decided: November 14, 1968.
Appeal from order of Court of Oyer and Terminer of Northampton County, Feb. T., 1953, Nos. 20 and 21, in case of Commonwealth of Pennsylvania v. Kenneth R. Dries.
Dennis J. Monaghan, for appellant.
John E. Gallagher, Assistant District Attorney, and Charles H. Spaziani, District Attorney, for Commonwealth, appellee.
Wright, P. J., Watkins, Montgomery, Jacobs, Hoffman, Spaulding, and Hannum, JJ. Opinion by Hoffman, J. Wright, P. J., and Watkins, J., would affirm the order below. Montgomery, J., would remand for further hearing on the post-conviction petition.
[ 213 Pa. Super. Page 340]
On January 25, 1954 the appellant, then indigent, entered a plea of guilty to charges of burglary and larceny at No. 20 February Term, 1953, and to burglary and malicious mischief at No. 21 February Term, 1953. The court imposed sentence which appellant is now serving.
[ 213 Pa. Super. Page 341]
The only question we need consider on appeal is whether appellant knowingly and intelligently waived his constitutional right to be represented by counsel. The transcript of the guilty pleas indicates that the court read the indictments to the appellant. The court then stated:
"Judge Barthold: Under the Constitution of Pennsylvania you are entitled to a jury trial if you want one, and you are also entitled to counsel, if you want counsel. Do you wish a jury trial in these matters?
"The Defendant: No, sir.
"Judge Barthold: Do you want counsel appointed for you?
" The Defendant: No, sir."
The balance of the testimony is concerned with an inquiry into the voluntariness of the guilty pleas and the sentences previously imposed upon appellant in other courts of Pennsylvania.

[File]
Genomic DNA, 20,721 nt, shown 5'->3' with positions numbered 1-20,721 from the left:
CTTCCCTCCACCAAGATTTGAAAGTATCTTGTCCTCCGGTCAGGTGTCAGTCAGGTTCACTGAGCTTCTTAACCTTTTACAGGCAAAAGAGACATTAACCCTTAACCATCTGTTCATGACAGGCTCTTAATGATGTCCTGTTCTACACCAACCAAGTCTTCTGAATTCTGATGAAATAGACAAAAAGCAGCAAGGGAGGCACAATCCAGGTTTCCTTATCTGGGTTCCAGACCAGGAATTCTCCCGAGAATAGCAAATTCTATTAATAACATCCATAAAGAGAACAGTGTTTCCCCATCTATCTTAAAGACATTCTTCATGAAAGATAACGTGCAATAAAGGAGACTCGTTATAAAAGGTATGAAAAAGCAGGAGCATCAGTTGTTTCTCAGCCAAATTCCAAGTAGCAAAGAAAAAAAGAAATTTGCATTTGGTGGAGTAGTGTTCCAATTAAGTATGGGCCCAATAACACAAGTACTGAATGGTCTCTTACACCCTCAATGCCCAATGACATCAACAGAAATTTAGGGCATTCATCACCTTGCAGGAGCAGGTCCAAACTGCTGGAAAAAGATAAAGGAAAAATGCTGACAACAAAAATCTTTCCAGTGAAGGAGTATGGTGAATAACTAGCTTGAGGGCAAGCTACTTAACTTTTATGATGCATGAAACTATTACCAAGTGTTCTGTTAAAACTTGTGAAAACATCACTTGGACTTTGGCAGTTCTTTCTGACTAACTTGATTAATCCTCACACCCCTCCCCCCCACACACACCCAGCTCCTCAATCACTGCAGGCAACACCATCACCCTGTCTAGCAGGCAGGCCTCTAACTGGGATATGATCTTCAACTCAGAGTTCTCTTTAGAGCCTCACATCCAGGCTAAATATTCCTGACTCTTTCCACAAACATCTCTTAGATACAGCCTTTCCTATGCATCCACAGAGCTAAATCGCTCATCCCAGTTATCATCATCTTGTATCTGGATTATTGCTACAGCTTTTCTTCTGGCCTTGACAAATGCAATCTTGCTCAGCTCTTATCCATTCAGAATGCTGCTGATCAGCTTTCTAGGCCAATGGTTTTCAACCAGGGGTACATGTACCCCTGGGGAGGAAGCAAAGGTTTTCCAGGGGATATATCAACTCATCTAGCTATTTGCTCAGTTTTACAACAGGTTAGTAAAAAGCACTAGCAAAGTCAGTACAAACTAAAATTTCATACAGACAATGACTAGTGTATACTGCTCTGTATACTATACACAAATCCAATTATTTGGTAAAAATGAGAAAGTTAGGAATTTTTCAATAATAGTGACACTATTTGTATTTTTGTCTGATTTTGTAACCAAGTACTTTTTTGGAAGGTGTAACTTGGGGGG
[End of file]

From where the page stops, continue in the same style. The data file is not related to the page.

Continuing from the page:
This case is controlled by Commonwealth v. Blose, 430 Pa. 209, 241 A.2d 918 (1968), likewise involving an appeal from a guilty plea by an indigent defendant who was not represented by counsel. In Blose the Supreme Court held that a trial court's statement to defendant that it would appoint local counsel to represent him was insufficient to advise the indigent defendant of his right to counsel because the word "appoint" is not sufficient to demonstrate that the defendant knew that an appointed attorney is a free attorney. "There is thus no record demonstration that Blose was informed or knew that, as an indigent, he was entitled to an attorney free of charge. Under these circumstances, the burden was upon the Commonwealth to demonstrate that appellant knew that free representation was available."
Similarly, in Commonwealth v. Ritchey, 431 Pa. 269, 245 A.2d 446 (1968), also involving an indigent
[ 213 Pa. Super. Page 342]
defendant who filed a guilty plea, the Court stated, "We reaffirm our earlier holding that as a matter of law there cannot be a finding of a knowing and intelligent waiver of the right to counsel unless the accused shall have been explicitly informed that he is entitled to free counsel if he is indigent. [citations omitted]. Application of this rule will avoid unnecessary situations like the present case where it is clear that the appellant did not understand the full meaning of the right to counsel."
The Supreme Court in Blose, supra, rejected the suggestion that a defendant is deemed to have knowledge of his right to free counsel because of prior criminal experience. Therefore, since no evidence was introduced by the Commonwealth at the post-conviction hearing which demonstrated that Dries had been explicitly informed of his right to free counsel, a new trial must be ordered. The order of the lower court is reversed, the judgments of sentence at Nos. 20, 21, February Term, 1953, are vacated, and a new trial is ordered.
Order reversed, judgments of sentence vacated, and new trial ordered.
© 1998 VersusLaw Inc.